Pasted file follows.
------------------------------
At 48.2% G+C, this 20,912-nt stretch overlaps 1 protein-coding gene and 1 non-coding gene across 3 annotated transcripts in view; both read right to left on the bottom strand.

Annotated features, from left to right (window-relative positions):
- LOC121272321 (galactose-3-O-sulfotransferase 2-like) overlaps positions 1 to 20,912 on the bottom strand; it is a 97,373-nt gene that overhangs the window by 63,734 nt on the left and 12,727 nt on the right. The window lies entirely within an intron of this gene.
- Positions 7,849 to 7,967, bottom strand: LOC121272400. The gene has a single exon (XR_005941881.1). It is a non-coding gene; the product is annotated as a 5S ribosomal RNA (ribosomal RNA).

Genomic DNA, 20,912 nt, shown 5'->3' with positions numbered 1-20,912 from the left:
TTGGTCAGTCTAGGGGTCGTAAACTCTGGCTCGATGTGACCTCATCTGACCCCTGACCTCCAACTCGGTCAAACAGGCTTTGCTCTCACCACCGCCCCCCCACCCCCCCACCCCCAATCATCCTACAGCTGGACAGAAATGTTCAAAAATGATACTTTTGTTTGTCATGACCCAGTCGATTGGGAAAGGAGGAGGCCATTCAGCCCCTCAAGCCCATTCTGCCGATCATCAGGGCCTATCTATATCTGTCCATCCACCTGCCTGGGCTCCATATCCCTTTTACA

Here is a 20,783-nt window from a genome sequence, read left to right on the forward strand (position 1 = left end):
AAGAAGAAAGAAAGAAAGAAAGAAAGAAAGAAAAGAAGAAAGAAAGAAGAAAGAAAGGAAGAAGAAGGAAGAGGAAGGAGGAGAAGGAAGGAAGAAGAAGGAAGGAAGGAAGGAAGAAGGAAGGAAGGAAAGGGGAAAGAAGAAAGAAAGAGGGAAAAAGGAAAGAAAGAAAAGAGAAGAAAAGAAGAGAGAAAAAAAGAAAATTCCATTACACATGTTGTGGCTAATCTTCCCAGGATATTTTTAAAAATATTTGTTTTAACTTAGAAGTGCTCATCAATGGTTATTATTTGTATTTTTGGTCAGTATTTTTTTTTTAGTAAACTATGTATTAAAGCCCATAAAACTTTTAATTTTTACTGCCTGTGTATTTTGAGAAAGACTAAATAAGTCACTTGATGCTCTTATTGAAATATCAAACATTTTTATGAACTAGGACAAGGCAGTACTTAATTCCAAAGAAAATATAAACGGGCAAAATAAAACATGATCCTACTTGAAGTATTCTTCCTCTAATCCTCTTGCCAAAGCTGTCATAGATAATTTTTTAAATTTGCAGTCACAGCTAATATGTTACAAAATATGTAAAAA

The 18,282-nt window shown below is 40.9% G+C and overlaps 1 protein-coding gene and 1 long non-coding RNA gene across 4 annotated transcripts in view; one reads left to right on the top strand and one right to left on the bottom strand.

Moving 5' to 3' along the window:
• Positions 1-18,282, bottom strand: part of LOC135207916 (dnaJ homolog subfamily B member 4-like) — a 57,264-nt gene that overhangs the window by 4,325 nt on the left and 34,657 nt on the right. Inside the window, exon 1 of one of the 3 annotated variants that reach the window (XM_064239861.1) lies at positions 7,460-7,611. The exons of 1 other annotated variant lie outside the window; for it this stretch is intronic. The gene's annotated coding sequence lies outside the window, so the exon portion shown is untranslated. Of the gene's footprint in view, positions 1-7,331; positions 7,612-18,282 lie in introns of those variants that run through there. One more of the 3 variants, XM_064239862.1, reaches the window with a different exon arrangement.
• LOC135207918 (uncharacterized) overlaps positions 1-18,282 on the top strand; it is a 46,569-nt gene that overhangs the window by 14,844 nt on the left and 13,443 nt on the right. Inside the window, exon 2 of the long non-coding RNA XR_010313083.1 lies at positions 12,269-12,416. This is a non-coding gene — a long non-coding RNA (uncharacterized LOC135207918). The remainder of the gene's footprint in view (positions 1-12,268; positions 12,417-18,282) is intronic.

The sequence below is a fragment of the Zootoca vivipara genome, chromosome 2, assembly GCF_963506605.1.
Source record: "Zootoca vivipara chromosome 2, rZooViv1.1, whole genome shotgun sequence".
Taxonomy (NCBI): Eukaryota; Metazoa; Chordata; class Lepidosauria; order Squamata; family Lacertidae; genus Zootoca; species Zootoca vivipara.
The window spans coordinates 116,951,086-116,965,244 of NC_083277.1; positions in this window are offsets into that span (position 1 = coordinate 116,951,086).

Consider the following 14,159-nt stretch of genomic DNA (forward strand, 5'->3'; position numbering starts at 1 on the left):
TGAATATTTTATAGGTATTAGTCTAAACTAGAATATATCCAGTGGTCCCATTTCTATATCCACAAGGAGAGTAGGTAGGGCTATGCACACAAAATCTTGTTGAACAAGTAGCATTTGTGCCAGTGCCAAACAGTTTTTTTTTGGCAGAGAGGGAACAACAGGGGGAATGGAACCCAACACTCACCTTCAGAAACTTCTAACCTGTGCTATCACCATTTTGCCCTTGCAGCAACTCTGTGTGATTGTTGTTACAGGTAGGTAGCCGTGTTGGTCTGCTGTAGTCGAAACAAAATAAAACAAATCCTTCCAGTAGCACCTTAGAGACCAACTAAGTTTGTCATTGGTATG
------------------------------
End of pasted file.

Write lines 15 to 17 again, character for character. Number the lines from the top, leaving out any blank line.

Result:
Taxonomy (NCBI): Eukaryota; Metazoa; Chordata; class Lepidosauria; order Squamata; family Lacertidae; genus Zootoca; species Zootoca vivipara.
The window spans coordinates 116,951,086-116,965,244 of NC_083277.1; positions in this window are offsets into that span (position 1 = coordinate 116,951,086).

Consider the following 14,159-nt stretch of genomic DNA (forward strand, 5'->3'; position numbering starts at 1 on the left):